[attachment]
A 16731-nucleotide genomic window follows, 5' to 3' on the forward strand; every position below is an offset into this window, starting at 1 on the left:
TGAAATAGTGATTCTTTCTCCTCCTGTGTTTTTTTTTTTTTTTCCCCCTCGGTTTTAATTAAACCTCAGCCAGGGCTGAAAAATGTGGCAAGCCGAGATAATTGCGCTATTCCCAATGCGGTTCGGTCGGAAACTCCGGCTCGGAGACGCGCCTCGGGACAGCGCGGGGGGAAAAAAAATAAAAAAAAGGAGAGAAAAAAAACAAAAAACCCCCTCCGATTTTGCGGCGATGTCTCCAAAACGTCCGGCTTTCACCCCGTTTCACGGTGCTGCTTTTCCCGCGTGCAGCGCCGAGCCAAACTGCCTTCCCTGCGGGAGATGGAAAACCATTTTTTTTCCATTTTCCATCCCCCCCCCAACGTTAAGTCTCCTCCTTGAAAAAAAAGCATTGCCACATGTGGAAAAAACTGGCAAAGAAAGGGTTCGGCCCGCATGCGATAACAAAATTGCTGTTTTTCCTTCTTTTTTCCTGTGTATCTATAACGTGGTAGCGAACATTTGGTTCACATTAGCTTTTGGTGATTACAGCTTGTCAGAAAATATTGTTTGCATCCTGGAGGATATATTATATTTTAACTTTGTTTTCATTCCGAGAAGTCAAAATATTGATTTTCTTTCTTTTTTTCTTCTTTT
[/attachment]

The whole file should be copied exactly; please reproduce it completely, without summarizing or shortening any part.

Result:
A 16731-nucleotide genomic window follows, 5' to 3' on the forward strand; every position below is an offset into this window, starting at 1 on the left:
TGAAATAGTGATTCTTTCTCCTCCTGTGTTTTTTTTTTTTTTTCCCCCTCGGTTTTAATTAAACCTCAGCCAGGGCTGAAAAATGTGGCAAGCCGAGATAATTGCGCTATTCCCAATGCGGTTCGGTCGGAAACTCCGGCTCGGAGACGCGCCTCGGGACAGCGCGGGGGGAAAAAAAATAAAAAAAAGGAGAGAAAAAAAACAAAAAACCCCCTCCGATTTTGCGGCGATGTCTCCAAAACGTCCGGCTTTCACCCCGTTTCACGGTGCTGCTTTTCCCGCGTGCAGCGCCGAGCCAAACTGCCTTCCCTGCGGGAGATGGAAAACCATTTTTTTTCCATTTTCCATCCCCCCCCCAACGTTAAGTCTCCTCCTTGAAAAAAAAGCATTGCCACATGTGGAAAAAACTGGCAAAGAAAGGGTTCGGCCCGCATGCGATAACAAAATTGCTGTTTTTCCTTCTTTTTTCCTGTGTATCTATAACGTGGTAGCGAACATTTGGTTCACATTAGCTTTTGGTGATTACAGCTTGTCAGAAAATATTGTTTGCATCCTGGAGGATATATTATATTTTAACTTTGTTTTCATTCCGAGAAGTCAAAATATTGATTTTCTTTCTTTTTTTCTTCTTTT